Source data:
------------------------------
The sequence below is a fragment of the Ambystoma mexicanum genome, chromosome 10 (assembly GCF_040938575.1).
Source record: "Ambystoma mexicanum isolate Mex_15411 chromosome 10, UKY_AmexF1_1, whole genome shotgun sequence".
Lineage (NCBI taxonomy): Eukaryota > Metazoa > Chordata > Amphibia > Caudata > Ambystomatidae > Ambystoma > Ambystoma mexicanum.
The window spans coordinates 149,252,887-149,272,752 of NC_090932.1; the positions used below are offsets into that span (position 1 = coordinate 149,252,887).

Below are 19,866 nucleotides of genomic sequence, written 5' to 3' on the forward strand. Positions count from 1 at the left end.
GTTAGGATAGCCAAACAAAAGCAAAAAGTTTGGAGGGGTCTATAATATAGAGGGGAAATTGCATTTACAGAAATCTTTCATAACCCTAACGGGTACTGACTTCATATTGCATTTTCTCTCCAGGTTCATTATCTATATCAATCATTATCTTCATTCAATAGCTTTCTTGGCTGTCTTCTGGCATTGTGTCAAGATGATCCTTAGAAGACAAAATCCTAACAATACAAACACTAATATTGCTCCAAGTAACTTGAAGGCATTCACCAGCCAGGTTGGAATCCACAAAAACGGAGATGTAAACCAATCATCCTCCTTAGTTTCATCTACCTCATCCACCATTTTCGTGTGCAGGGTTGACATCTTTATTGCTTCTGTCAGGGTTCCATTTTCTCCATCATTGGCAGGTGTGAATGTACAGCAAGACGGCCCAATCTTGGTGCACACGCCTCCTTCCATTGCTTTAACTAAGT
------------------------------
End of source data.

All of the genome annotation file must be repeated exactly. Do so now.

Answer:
The sequence below is a fragment of the Ambystoma mexicanum genome, chromosome 10 (assembly GCF_040938575.1).
Source record: "Ambystoma mexicanum isolate Mex_15411 chromosome 10, UKY_AmexF1_1, whole genome shotgun sequence".
Lineage (NCBI taxonomy): Eukaryota > Metazoa > Chordata > Amphibia > Caudata > Ambystomatidae > Ambystoma > Ambystoma mexicanum.
The window spans coordinates 149,252,887-149,272,752 of NC_090932.1; the positions used below are offsets into that span (position 1 = coordinate 149,252,887).

Below are 19,866 nucleotides of genomic sequence, written 5' to 3' on the forward strand. Positions count from 1 at the left end.
GTTAGGATAGCCAAACAAAAGCAAAAAGTTTGGAGGGGTCTATAATATAGAGGGGAAATTGCATTTACAGAAATCTTTCATAACCCTAACGGGTACTGACTTCATATTGCATTTTCTCTCCAGGTTCATTATCTATATCAATCATTATCTTCATTCAATAGCTTTCTTGGCTGTCTTCTGGCATTGTGTCAAGATGATCCTTAGAAGACAAAATCCTAACAATACAAACACTAATATTGCTCCAAGTAACTTGAAGGCATTCACCAGCCAGGTTGGAATCCACAAAAACGGAGATGTAAACCAATCATCCTCCTTAGTTTCATCTACCTCATCCACCATTTTCGTGTGCAGGGTTGACATCTTTATTGCTTCTGTCAGGGTTCCATTTTCTCCATCATTGGCAGGTGTGAATGTACAGCAAGACGGCCCAATCTTGGTGCACACGCCTCCTTCCATTGCTTTAACTAAGT